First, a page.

Cardboard boxes are only slightly more secure than no containers at all, but they do keep things together. To make a cardboard box easily reclosable, stick Velcro dots to the flaps. This will also make boxes stack much more neatly than if the flaps are simply folded together.



Items like chicken feed or dog kibble should be stored in clean new galvanized garbage cans with tight lids, or other completely secure containers. If you don't make it nearly impossible for rats and mice to get into things like this, they will disappear faster than you'd believe--not to mention your surprise when you open the container and little animals pop out like popcorn.

Smaller secure food storage containers for kitchen use include mason jars and metal canisters. Hard plastic tops are made for mason jars--they're more convenient than the two piece metal tops, and probably thick enough to be secure. If you use mason jars, try to stick with either the regular or the wide mouth--it's a nuisance to have tops in both sizes.

Dividers--Drawers and some cabinets are much easier to organize if you use dividers--baskets or boxes, or--my favorite--cut down, washed paper milk cartons. Anything to separate the contents into categories and keep them from becoming a tangled heap. You can also use shelf organizers that split cabinet shelves horizontally.

Vertical storage--Don't forget wall and door hung containers as possible storage solutions. Shoe bags are great for small items of all sorts, and they can be hung on walls or over doors. Wall hung baskets can hold utensils right at the location where you need them most. Small wall hung shelving units and racks can add a lot to the storage capacity of a room without taking any floor area.

Magnetic hooks can store things handily on the side of a refrigerator, washer, dryer, stove, stove hood, or microwave oven. Small magnetic baskets are handy in most of those locations as well. Get the high strength ceramic magnets. I don't use magnetic items on the refrigerator door, as the impact of opening and closing tends to make them unreliable.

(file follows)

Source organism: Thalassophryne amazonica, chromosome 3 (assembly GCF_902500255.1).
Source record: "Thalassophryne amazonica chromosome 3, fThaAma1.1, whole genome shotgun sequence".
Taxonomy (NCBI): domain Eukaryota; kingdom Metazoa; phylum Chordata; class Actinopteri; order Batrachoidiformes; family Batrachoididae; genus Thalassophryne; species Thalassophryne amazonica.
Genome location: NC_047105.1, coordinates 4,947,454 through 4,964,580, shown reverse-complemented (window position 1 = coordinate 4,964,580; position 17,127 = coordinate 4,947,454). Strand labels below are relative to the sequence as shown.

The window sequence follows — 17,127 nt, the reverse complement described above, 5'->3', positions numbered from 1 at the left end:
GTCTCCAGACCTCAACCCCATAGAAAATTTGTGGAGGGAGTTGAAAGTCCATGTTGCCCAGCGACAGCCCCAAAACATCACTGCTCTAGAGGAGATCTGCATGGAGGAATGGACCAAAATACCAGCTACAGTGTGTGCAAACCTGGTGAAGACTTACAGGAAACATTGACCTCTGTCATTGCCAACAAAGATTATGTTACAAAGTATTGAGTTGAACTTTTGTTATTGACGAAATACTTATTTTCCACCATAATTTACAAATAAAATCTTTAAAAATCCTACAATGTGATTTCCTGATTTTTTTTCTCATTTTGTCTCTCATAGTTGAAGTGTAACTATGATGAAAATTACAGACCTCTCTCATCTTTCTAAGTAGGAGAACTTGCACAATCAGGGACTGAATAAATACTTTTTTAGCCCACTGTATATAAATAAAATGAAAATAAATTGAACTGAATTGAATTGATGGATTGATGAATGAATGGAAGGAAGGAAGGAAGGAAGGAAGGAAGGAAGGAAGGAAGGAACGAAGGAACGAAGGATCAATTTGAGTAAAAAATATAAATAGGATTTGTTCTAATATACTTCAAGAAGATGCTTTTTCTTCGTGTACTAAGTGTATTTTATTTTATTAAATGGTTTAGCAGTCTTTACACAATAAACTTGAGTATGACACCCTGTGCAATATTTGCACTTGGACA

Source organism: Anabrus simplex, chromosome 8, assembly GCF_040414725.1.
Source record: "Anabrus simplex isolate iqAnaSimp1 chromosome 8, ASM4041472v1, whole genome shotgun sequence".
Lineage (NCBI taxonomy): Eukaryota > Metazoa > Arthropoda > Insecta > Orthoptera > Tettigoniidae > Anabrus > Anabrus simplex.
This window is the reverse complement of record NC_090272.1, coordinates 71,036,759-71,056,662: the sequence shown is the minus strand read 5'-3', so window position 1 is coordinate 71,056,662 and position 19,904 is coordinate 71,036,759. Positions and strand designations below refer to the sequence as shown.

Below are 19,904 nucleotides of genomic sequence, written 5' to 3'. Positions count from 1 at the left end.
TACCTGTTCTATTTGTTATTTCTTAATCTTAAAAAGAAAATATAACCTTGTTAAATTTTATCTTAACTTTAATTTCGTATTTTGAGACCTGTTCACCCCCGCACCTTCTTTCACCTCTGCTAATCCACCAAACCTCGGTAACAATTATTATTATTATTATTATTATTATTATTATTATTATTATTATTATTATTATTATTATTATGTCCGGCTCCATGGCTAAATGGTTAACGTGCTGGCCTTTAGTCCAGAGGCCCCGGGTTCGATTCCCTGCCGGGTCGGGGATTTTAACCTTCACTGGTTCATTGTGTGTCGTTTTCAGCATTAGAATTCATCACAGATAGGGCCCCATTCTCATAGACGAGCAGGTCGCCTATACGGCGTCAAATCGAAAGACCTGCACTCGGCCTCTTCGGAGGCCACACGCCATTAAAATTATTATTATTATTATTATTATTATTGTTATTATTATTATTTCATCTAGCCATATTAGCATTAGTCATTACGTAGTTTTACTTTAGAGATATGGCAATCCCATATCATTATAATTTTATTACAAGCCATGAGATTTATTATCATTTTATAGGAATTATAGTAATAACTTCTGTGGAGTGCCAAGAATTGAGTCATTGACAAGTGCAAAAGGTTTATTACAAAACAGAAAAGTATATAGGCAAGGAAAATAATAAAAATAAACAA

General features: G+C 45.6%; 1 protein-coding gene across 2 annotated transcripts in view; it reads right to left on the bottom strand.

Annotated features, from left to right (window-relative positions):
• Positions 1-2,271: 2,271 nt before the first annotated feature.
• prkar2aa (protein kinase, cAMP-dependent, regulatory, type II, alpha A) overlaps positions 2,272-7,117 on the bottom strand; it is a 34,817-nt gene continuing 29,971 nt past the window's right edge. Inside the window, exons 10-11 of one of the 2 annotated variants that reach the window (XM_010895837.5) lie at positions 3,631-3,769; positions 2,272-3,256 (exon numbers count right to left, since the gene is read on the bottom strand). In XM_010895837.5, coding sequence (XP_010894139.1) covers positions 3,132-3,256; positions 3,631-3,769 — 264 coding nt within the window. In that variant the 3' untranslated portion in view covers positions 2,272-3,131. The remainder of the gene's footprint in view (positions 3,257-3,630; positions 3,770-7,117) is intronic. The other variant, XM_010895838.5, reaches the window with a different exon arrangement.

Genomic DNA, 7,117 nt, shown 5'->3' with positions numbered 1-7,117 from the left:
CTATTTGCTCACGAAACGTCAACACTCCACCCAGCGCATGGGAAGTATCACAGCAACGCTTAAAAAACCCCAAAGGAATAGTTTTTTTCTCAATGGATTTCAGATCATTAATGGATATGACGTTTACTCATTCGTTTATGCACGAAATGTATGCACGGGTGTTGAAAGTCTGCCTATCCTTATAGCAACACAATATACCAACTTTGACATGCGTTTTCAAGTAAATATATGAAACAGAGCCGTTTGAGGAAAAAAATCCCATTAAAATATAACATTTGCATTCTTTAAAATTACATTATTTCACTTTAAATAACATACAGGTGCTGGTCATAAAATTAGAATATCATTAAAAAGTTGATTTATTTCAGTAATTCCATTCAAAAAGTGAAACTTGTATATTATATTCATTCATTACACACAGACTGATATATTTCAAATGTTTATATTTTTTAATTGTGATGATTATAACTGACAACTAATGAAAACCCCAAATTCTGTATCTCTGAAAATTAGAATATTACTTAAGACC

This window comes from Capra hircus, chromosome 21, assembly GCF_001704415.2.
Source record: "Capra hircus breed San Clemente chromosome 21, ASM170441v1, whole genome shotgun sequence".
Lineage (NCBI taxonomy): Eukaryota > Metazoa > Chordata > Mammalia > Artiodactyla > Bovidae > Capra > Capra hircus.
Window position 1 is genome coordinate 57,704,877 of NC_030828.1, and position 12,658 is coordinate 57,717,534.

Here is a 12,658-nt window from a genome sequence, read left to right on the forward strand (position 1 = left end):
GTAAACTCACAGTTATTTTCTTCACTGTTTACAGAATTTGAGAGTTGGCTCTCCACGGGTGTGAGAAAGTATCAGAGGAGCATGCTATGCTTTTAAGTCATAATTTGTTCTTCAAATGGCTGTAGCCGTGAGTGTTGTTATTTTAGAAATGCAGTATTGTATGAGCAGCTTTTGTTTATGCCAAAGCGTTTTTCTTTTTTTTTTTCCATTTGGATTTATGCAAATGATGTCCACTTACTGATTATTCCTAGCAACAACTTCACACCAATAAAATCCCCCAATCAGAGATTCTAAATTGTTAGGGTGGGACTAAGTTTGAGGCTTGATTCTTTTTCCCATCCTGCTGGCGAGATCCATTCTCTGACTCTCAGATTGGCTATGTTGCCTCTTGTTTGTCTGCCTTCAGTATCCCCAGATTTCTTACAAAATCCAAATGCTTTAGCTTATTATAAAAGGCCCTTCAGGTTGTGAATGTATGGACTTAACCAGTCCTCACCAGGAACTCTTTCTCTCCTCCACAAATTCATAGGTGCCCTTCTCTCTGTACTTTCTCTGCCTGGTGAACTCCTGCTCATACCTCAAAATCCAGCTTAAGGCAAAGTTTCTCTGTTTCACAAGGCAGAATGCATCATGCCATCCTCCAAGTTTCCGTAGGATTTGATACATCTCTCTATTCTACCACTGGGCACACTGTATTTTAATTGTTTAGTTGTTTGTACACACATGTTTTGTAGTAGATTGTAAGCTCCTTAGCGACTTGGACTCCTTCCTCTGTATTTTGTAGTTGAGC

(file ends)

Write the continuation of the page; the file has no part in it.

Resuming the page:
Hooks and different kinds of organizers are made to hang over swinging doors. However, there does have to be enough clearance for the door to close. Over the door storage works with some doors and not with others.

Canvas shelves, cubbies, and drawers are made to hang from closet rods.

Various kinds of storage helpers are available for hanging over cabinet doors. They're useful if they work with a particular style of cabinet door, but they're not "one size fits all." Try one of a particular brand and style to make sure they work with the shape of your cabinet door before you go all-out.

Hacks--Since I see no point in spending money on things I never see, I use small boxes, zip bags, and--my favorite--cut down, washed half gallon milk cartons for dividers. Other possibilities include ice trays, egg cartons, paper beer carriers (good for rolls of foil and wrap), food storage containers, and just about any likely looking object that crosses my path.

S-hooks, hooks with ceramic magnets, tension shower curtain rods, and vertical file organizers are also useful.

Thrift stores are full of odd and interesting objects that can be used for storage, sometimes as intended, sometimes as hacks. I found a small painted wood "peg board," probably intended for neckties--but I use it for my measuring spoons in the kitchen.

Do an Internet search for "household storage hacks" for thousands of ingenious suggestions for inexpensive DIY solutions.

Special Storage Problems

Dampness--Dampness is a huge enemy of stored items. It enables mold and mildew to take over. It also makes many materials more attractive to insects. Good air circulation is helpful. Make sure there's no way for water from roof or pipe leaks to affect your storage. If you have any doubts about the humidity of your storage area, get an electronic device and measure it. Ideal humidity for stored items varies somewhat with material, but it should not be less than 30% or more than 50%. Never store anything in a space that's at risk for flooding--even if the items have little value, cleanup is a nightmare.

Temperature-- Heat and cold can both be a problem in unoccupied areas. Ideal temperature varies depending on what you're storing, but as a guideline, if it's much hotter or colder than occupied areas, that could be a problem. Attics can get very hot.

Animals--Insects and rodents are also a challenge in unoccupied or lightly occupied spaces, or where boxes of paper are stored long term. Roaches and silverfish are particularly attracted to paper, so avoid setting up bug condos.

Rodents also eat things that might surprise you--candles, for example. And of course, food and pet food items must be sealed in metal or glass--plastic is easily "opened" by little ratty teeth.